Wednesday, August 6, 2008

The Most Important Constitutional Right

And Health Care's Threat to It
Part I

Of all the rights guaranteed in the US Constitution, which is the most important? Is it a free-speech right, a right to religious observance, or right to vote?

We would hold that the most important of all constitutional rights is the right to hold property. The Fifth Amendment states that "No person... be deprived of life, liberty, or property, without due process of law; nor shall private property be taken for public use, without just compensation."

Property is the exclusive right to possess, enjoy, and dispose of a thing (as defined by Webster). Included in this definition of property could be land, money, commodities, and assets.

Contrary to opponents' inferences, it is not for reasons of greed or to gain dominion over other men that we so cherish this right to property. It is because without property rights, all other God-given, constitutional rights are placed in jeopardy. Consider, for example, how deprivation of property effects the first four of the Bill of Rights:

Amendment 1- The establishment of religion, freedom of the press, etc.: How is religion to be established without private funds and lands dedicated for buildings, publications, support of ministry, etc.? Where are tithes and other contributions without private property? Without private property, churches are established and administered by state funds and state discretion. Also, what happens to freedom of the press without private ownership and thus private discretion for what is printed?

Amendment 2- The right to bear arms: What happens to the private, personal right to bear arms if we are not permitted to own arms? Also, without private property, what are we protecting with those arms?

Amendment 3- "No Soldier shall, in time of peace be quartered in any house, without the consent of the Owner..." is literally obsolete without property rights.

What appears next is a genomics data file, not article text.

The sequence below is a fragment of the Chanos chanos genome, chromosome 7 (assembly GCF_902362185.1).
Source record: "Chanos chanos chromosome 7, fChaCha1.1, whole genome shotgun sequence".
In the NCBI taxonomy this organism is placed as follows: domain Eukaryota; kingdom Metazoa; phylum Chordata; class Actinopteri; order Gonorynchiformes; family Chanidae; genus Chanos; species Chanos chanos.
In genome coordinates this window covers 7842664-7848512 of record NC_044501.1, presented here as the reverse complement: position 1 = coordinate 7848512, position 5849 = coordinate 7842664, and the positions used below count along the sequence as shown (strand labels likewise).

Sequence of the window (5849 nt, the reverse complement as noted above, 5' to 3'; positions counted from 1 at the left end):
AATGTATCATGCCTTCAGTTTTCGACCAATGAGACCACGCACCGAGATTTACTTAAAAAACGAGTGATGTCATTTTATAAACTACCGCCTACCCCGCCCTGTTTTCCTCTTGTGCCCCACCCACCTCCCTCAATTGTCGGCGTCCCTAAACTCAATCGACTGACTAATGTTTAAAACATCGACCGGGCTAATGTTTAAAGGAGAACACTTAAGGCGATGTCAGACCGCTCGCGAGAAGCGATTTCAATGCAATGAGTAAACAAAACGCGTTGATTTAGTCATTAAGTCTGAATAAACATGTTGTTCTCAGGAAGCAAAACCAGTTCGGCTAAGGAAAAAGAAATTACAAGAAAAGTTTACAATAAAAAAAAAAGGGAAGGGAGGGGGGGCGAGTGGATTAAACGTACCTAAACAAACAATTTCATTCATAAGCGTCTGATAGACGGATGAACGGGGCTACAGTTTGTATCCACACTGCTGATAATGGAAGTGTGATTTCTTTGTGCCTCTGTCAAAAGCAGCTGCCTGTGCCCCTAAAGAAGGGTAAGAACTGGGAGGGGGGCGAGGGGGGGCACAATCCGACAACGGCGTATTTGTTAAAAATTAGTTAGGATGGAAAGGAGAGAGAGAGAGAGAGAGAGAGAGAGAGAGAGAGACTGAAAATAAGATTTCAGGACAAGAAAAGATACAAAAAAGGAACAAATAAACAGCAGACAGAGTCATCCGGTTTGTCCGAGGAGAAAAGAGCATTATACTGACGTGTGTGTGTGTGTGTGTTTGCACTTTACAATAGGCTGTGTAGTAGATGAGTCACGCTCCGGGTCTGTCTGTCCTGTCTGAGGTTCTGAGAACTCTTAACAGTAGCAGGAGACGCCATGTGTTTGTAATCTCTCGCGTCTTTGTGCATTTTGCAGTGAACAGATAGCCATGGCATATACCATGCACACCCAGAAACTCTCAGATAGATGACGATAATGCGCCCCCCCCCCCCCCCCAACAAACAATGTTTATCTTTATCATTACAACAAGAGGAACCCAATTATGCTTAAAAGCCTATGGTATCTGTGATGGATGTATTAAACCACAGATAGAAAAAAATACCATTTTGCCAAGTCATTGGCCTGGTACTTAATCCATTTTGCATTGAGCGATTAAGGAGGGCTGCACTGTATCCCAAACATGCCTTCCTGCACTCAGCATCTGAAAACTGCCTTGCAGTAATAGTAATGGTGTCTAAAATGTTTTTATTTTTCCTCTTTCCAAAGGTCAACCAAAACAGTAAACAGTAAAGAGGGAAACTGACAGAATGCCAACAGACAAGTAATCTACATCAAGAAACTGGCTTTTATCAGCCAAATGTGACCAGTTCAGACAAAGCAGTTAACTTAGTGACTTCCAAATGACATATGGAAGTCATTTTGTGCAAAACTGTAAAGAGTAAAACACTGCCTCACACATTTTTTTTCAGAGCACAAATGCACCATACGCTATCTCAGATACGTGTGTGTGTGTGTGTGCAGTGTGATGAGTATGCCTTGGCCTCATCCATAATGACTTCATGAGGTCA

Amendment 4- "The right of the people to be secure in their persons, houses, papers, and effects, against unreasonable searches and seizures..." is also literally obsolete without property rights. What houses, papers, and effects are in danger of search and seizure if we own no property?

As John Adams said at the signing of the constitution "'property must be secured or liberty cannot exist.'"

Property is the means by which all other liberties are exercised. With property we are able to support our families and thus maintain independence from the government. In addition, with property we have a constant economic vote. We are able to support those causes and institutions that we find beneficial, good, and just.

What happens then, when this right to property is abridged? What are the consequences?

With a loss of property rights to the state, citizens become dependent on the state and the state becomes a custodian and guardian to its citizens. The state begins to wield an economic vote. It begins to apply moral values to determine which causes and institutions to support. Property-less citizens find themselves not only wards of the state, but find that they have unwittingly surrendered their other rights as well.

Sadly, this doesn't sound too different from our current situation...

To Be Continued

Rusty Scalpel

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